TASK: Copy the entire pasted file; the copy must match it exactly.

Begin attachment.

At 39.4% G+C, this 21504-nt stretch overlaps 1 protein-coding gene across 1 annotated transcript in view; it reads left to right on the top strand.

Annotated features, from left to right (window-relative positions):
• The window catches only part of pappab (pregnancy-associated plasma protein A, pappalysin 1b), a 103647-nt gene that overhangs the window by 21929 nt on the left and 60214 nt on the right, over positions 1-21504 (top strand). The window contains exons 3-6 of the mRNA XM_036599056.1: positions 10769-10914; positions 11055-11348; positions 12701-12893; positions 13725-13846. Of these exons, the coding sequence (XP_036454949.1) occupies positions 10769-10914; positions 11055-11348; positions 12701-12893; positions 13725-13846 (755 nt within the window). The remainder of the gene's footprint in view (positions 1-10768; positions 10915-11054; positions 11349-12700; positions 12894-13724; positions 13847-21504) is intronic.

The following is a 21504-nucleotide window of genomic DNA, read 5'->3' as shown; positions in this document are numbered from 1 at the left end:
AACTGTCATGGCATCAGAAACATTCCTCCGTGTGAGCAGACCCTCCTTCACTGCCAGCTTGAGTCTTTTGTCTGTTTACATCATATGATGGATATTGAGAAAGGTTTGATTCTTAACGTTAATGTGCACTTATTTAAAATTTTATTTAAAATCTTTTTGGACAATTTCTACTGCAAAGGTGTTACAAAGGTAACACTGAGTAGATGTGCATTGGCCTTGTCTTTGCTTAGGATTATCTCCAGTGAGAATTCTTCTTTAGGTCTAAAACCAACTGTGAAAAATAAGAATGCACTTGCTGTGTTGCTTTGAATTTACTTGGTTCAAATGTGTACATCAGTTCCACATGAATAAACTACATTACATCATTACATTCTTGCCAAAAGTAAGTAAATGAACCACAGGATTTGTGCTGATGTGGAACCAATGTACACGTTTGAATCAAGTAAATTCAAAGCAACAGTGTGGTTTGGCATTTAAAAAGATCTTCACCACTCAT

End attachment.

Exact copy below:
At 39.4% G+C, this 21504-nt stretch overlaps 1 protein-coding gene across 1 annotated transcript in view; it reads left to right on the top strand.

Annotated features, from left to right (window-relative positions):
• The window catches only part of pappab (pregnancy-associated plasma protein A, pappalysin 1b), a 103647-nt gene that overhangs the window by 21929 nt on the left and 60214 nt on the right, over positions 1-21504 (top strand). The window contains exons 3-6 of the mRNA XM_036599056.1: positions 10769-10914; positions 11055-11348; positions 12701-12893; positions 13725-13846. Of these exons, the coding sequence (XP_036454949.1) occupies positions 10769-10914; positions 11055-11348; positions 12701-12893; positions 13725-13846 (755 nt within the window). The remainder of the gene's footprint in view (positions 1-10768; positions 10915-11054; positions 11349-12700; positions 12894-13724; positions 13847-21504) is intronic.

The following is a 21504-nucleotide window of genomic DNA, read 5'->3' as shown; positions in this document are numbered from 1 at the left end:
AACTGTCATGGCATCAGAAACATTCCTCCGTGTGAGCAGACCCTCCTTCACTGCCAGCTTGAGTCTTTTGTCTGTTTACATCATATGATGGATATTGAGAAAGGTTTGATTCTTAACGTTAATGTGCACTTATTTAAAATTTTATTTAAAATCTTTTTGGACAATTTCTACTGCAAAGGTGTTACAAAGGTAACACTGAGTAGATGTGCATTGGCCTTGTCTTTGCTTAGGATTATCTCCAGTGAGAATTCTTCTTTAGGTCTAAAACCAACTGTGAAAAATAAGAATGCACTTGCTGTGTTGCTTTGAATTTACTTGGTTCAAATGTGTACATCAGTTCCACATGAATAAACTACATTACATCATTACATTCTTGCCAAAAGTAAGTAAATGAACCACAGGATTTGTGCTGATGTGGAACCAATGTACACGTTTGAATCAAGTAAATTCAAAGCAACAGTGTGGTTTGGCATTTAAAAAGATCTTCACCACTCAT